Dial125's 2022-2023 Offseason Plan

After a brutal 2022 season and with only one major trade chip remaining, it looks like only marginal improvement is the best-case scenario for Oakland in 2023. But hope is around the corner, as significant offensive reinforcements in Zack Gelof, Tyler Soderstrom, and Brett Harris are nearing promotion.

The goals for this Offseason Plan is as follows:

  1. On-Field Budget of $60M, based on last-years budget and the return of revenue-sharing dollars.
  2. Trade Sean Murphy with a high-quality headliner.
  3. Sign bounceback-candidate free agents to flip at the deadline for additional prospect capital.

First, some housekeeping. Who do we tender contracts to and who do we protect in the Rule 5 Draft?

Tender Contracts

  • Tony Kemp (5.098): $3.9MM YES

  • Deolis Guerra (4.071): $900K NO

  • Austin Pruitt (4.055): $1.2MM NO

  • Ramon Laureano (3.165): $3.6MM YES

  • Sean Murphy (3.029): $3.5MM YES

  • Paul Blackburn (3.018): $1.9MM YES

These are fairly no-brainer decisions. Guerra had a great year in 2021, but this salary is unnecessary for a guy still recovering from surgery (a minor-league deal perhaps?). Pruitt was serviceable when our bullpen was stretched thin this year, but he’s not worth $1.2 million.

Rule 5 Protection

· Max Schuemann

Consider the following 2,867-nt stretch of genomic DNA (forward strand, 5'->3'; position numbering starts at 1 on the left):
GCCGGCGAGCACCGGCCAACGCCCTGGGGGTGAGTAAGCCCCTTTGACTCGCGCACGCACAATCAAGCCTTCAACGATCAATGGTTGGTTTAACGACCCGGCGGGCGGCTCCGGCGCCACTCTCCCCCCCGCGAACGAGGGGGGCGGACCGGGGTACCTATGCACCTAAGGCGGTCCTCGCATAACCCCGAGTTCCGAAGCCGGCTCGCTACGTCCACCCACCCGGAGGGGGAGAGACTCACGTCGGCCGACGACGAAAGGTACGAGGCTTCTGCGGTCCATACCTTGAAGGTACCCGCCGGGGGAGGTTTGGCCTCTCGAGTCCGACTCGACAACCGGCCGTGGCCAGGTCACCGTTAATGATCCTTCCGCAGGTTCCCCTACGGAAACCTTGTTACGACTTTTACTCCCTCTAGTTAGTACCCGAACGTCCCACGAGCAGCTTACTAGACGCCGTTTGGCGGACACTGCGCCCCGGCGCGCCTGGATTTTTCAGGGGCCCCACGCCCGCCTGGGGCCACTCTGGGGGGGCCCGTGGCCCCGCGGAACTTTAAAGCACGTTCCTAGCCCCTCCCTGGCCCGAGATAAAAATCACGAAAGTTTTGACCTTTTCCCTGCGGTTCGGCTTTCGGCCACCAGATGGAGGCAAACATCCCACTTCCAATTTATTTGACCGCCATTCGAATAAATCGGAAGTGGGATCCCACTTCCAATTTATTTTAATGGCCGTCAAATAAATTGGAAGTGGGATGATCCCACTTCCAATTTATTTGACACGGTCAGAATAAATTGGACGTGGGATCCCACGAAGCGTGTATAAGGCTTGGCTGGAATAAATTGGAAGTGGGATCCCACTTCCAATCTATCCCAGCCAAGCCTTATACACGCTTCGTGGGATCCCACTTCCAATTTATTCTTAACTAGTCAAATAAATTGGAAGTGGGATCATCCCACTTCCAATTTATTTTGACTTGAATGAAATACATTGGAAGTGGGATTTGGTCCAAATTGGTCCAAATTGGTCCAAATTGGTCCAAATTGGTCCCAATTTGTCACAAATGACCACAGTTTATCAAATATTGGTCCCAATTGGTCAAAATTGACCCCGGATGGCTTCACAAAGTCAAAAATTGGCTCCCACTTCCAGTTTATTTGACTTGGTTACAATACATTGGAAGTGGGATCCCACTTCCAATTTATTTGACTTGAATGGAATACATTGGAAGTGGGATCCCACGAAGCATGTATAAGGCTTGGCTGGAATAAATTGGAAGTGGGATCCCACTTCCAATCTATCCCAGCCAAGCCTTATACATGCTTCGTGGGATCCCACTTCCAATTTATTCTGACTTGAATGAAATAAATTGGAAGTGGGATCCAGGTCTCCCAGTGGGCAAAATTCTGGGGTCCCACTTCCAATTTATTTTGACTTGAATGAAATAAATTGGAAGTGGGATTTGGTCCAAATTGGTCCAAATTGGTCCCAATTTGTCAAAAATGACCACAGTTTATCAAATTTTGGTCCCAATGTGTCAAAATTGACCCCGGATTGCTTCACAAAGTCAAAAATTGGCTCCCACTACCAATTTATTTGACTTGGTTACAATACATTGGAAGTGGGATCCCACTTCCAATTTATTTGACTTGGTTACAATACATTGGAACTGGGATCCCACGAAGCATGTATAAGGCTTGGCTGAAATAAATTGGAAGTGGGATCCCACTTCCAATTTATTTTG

· Lawrence Butler

While I don’t know that we need another older middle-infield prospect, Schuemann had an incredible year at AA that someone will probably take a chance on him. Butler is one of our top prospects with strong trade value according to BTV, so he deserves protection.


Sean Murphy…the best trade partner in terms of a farm to pillage is Cleveland. St. Louis makes sense, but Tampa Bay is ultimately the one I decide to make the move with, primarily because they may be willing to offer up the blue-chip prospect that I’m looking for.

Trade C Sean Murphy (51.3), RHP Garret Acton (0.7) to TBR for RHP Taj Bradley (46.7), IF Junior Caminero (3.3), OF Mason Auer (2.0), OF Vidal Brujan (6.1)

Murphy provides a long-term solution to their offensive deficiencies behind the plate without sacrificing strong defense. Acton serves as a throw-in piece that won’t affect their annual 40-man crunch until next year. For Oakland, they get a genuine top-of-the-rotation arm that our farm sorely lacks. While Bradley is the majority of the return on paper, a few intriguing players also come back to us. Caminero is a potentially fast-moving corner IF prospect in the lower minors who could provide middle-of-the-order power. Auer has a unique power/speed combination and has the tools to be a true center fielder. He may need a couple years, but he has real potential. While this trade looks like a bit of an over-pay by Tampa, I have a feeling that they don’t view Brujan as highly as BTV suggests. Tampa continues to deal with their 40-man roster crunch so I think they would prefer to offer that roster spot to someone else.

Trade Cash Considerations (0.5) to CWS for C Carlos Perez (0.6)

The Murphy trade (obviously) causes our catching depth to take a hit, so Perez provides an interesting backup catching option. Even at 26, his solid defense and bat-to-ball skills are worth a no-risk gamble. Plus, he has options remaining. A minor-league free agent can give us a third catcher on the depth chart.

Free Agents

I tried to look for free agents that Beane & Co have had interest in or acquired in the past, plus a couple of my own choices.

Sign OF David Peralta to a 1 year, $4 Million contract

Peralta is a player that’s interested both the Oakland and AN braintrusts in the past, but he’s coming off a down year. I’m willing to gamble on him for one year as a DH and backup outfielder.